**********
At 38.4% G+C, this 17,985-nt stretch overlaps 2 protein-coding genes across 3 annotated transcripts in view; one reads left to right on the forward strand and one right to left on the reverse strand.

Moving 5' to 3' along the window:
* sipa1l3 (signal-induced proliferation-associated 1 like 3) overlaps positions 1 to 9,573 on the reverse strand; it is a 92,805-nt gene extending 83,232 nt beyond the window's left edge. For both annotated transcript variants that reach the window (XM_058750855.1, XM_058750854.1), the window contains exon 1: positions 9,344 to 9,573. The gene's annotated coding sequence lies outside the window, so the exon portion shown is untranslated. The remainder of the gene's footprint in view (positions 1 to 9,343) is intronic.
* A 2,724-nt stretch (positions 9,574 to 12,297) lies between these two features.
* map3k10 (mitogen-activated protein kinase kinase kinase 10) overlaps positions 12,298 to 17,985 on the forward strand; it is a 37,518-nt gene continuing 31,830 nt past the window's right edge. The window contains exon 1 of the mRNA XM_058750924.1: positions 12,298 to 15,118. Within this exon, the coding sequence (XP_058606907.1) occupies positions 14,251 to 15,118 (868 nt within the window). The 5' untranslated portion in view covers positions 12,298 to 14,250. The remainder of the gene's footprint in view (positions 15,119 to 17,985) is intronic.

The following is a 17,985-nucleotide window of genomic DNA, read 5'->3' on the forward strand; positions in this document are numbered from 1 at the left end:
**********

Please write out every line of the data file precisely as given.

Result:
At 38.4% G+C, this 17,985-nt stretch overlaps 2 protein-coding genes across 3 annotated transcripts in view; one reads left to right on the forward strand and one right to left on the reverse strand.

Moving 5' to 3' along the window:
* sipa1l3 (signal-induced proliferation-associated 1 like 3) overlaps positions 1 to 9,573 on the reverse strand; it is a 92,805-nt gene extending 83,232 nt beyond the window's left edge. For both annotated transcript variants that reach the window (XM_058750855.1, XM_058750854.1), the window contains exon 1: positions 9,344 to 9,573. The gene's annotated coding sequence lies outside the window, so the exon portion shown is untranslated. The remainder of the gene's footprint in view (positions 1 to 9,343) is intronic.
* A 2,724-nt stretch (positions 9,574 to 12,297) lies between these two features.
* map3k10 (mitogen-activated protein kinase kinase kinase 10) overlaps positions 12,298 to 17,985 on the forward strand; it is a 37,518-nt gene continuing 31,830 nt past the window's right edge. The window contains exon 1 of the mRNA XM_058750924.1: positions 12,298 to 15,118. Within this exon, the coding sequence (XP_058606907.1) occupies positions 14,251 to 15,118 (868 nt within the window). The 5' untranslated portion in view covers positions 12,298 to 14,250. The remainder of the gene's footprint in view (positions 15,119 to 17,985) is intronic.

The following is a 17,985-nucleotide window of genomic DNA, read 5'->3' on the forward strand; positions in this document are numbered from 1 at the left end: